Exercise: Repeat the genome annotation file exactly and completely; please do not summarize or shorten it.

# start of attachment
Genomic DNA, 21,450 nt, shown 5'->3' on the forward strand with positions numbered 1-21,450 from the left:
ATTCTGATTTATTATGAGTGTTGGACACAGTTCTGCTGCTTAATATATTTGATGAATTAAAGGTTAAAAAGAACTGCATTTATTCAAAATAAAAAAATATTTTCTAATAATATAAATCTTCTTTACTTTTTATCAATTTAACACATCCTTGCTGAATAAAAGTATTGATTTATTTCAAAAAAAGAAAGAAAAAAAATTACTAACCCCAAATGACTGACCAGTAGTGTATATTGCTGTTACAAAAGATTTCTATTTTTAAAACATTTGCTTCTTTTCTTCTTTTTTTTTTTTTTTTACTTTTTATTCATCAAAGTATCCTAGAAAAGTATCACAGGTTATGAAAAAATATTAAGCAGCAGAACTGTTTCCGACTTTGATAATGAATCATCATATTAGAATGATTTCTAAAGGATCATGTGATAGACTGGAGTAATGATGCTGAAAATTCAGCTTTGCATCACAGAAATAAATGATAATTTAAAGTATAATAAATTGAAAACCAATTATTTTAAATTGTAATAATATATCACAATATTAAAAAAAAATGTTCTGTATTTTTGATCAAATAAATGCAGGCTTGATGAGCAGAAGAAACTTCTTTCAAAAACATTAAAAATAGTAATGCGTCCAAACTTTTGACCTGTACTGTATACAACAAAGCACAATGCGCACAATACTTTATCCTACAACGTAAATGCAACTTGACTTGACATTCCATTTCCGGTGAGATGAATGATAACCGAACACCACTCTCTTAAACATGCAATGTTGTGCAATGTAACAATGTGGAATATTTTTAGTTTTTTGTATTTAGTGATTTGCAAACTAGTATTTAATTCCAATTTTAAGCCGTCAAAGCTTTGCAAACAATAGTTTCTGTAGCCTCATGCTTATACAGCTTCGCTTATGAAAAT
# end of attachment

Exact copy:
Genomic DNA, 21,450 nt, shown 5'->3' on the forward strand with positions numbered 1-21,450 from the left:
ATTCTGATTTATTATGAGTGTTGGACACAGTTCTGCTGCTTAATATATTTGATGAATTAAAGGTTAAAAAGAACTGCATTTATTCAAAATAAAAAAATATTTTCTAATAATATAAATCTTCTTTACTTTTTATCAATTTAACACATCCTTGCTGAATAAAAGTATTGATTTATTTCAAAAAAAGAAAGAAAAAAAATTACTAACCCCAAATGACTGACCAGTAGTGTATATTGCTGTTACAAAAGATTTCTATTTTTAAAACATTTGCTTCTTTTCTTCTTTTTTTTTTTTTTTTACTTTTTATTCATCAAAGTATCCTAGAAAAGTATCACAGGTTATGAAAAAATATTAAGCAGCAGAACTGTTTCCGACTTTGATAATGAATCATCATATTAGAATGATTTCTAAAGGATCATGTGATAGACTGGAGTAATGATGCTGAAAATTCAGCTTTGCATCACAGAAATAAATGATAATTTAAAGTATAATAAATTGAAAACCAATTATTTTAAATTGTAATAATATATCACAATATTAAAAAAAAATGTTCTGTATTTTTGATCAAATAAATGCAGGCTTGATGAGCAGAAGAAACTTCTTTCAAAAACATTAAAAATAGTAATGCGTCCAAACTTTTGACCTGTACTGTATACAACAAAGCACAATGCGCACAATACTTTATCCTACAACGTAAATGCAACTTGACTTGACATTCCATTTCCGGTGAGATGAATGATAACCGAACACCACTCTCTTAAACATGCAATGTTGTGCAATGTAACAATGTGGAATATTTTTAGTTTTTTGTATTTAGTGATTTGCAAACTAGTATTTAATTCCAATTTTAAGCCGTCAAAGCTTTGCAAACAATAGTTTCTGTAGCCTCATGCTTATACAGCTTCGCTTATGAAAAT